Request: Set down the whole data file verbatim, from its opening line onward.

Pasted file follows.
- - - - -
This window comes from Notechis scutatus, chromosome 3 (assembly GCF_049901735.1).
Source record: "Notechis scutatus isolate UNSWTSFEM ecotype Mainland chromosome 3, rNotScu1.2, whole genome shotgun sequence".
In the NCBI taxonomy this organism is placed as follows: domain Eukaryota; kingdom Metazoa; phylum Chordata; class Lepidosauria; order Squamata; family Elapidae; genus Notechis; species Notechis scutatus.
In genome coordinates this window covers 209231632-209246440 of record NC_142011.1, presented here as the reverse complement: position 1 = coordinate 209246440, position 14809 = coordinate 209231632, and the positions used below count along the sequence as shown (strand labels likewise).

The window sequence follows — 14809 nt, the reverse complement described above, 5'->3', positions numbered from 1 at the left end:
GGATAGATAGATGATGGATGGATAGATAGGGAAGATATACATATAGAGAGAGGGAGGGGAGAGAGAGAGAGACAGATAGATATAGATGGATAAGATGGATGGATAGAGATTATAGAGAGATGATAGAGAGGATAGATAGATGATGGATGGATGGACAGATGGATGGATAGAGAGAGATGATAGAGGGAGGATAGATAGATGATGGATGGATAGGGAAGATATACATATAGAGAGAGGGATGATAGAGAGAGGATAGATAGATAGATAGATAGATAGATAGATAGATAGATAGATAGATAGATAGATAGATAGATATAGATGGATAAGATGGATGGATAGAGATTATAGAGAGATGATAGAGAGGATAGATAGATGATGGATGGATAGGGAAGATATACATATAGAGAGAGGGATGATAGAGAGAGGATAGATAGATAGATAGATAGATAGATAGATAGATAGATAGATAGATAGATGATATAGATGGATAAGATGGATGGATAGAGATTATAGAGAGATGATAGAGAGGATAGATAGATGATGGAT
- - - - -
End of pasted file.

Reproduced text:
This window comes from Notechis scutatus, chromosome 3 (assembly GCF_049901735.1).
Source record: "Notechis scutatus isolate UNSWTSFEM ecotype Mainland chromosome 3, rNotScu1.2, whole genome shotgun sequence".
In the NCBI taxonomy this organism is placed as follows: domain Eukaryota; kingdom Metazoa; phylum Chordata; class Lepidosauria; order Squamata; family Elapidae; genus Notechis; species Notechis scutatus.
In genome coordinates this window covers 209231632-209246440 of record NC_142011.1, presented here as the reverse complement: position 1 = coordinate 209246440, position 14809 = coordinate 209231632, and the positions used below count along the sequence as shown (strand labels likewise).

The window sequence follows — 14809 nt, the reverse complement described above, 5'->3', positions numbered from 1 at the left end:
GGATAGATAGATGATGGATGGATAGATAGGGAAGATATACATATAGAGAGAGGGAGGGGAGAGAGAGAGAGACAGATAGATATAGATGGATAAGATGGATGGATAGAGATTATAGAGAGATGATAGAGAGGATAGATAGATGATGGATGGATGGACAGATGGATGGATAGAGAGAGATGATAGAGGGAGGATAGATAGATGATGGATGGATAGGGAAGATATACATATAGAGAGAGGGATGATAGAGAGAGGATAGATAGATAGATAGATAGATAGATAGATAGATAGATAGATAGATAGATAGATAGATAGATATAGATGGATAAGATGGATGGATAGAGATTATAGAGAGATGATAGAGAGGATAGATAGATGATGGATGGATAGGGAAGATATACATATAGAGAGAGGGATGATAGAGAGAGGATAGATAGATAGATAGATAGATAGATAGATAGATAGATAGATAGATAGATGATATAGATGGATAAGATGGATGGATAGAGATTATAGAGAGATGATAGAGAGGATAGATAGATGATGGAT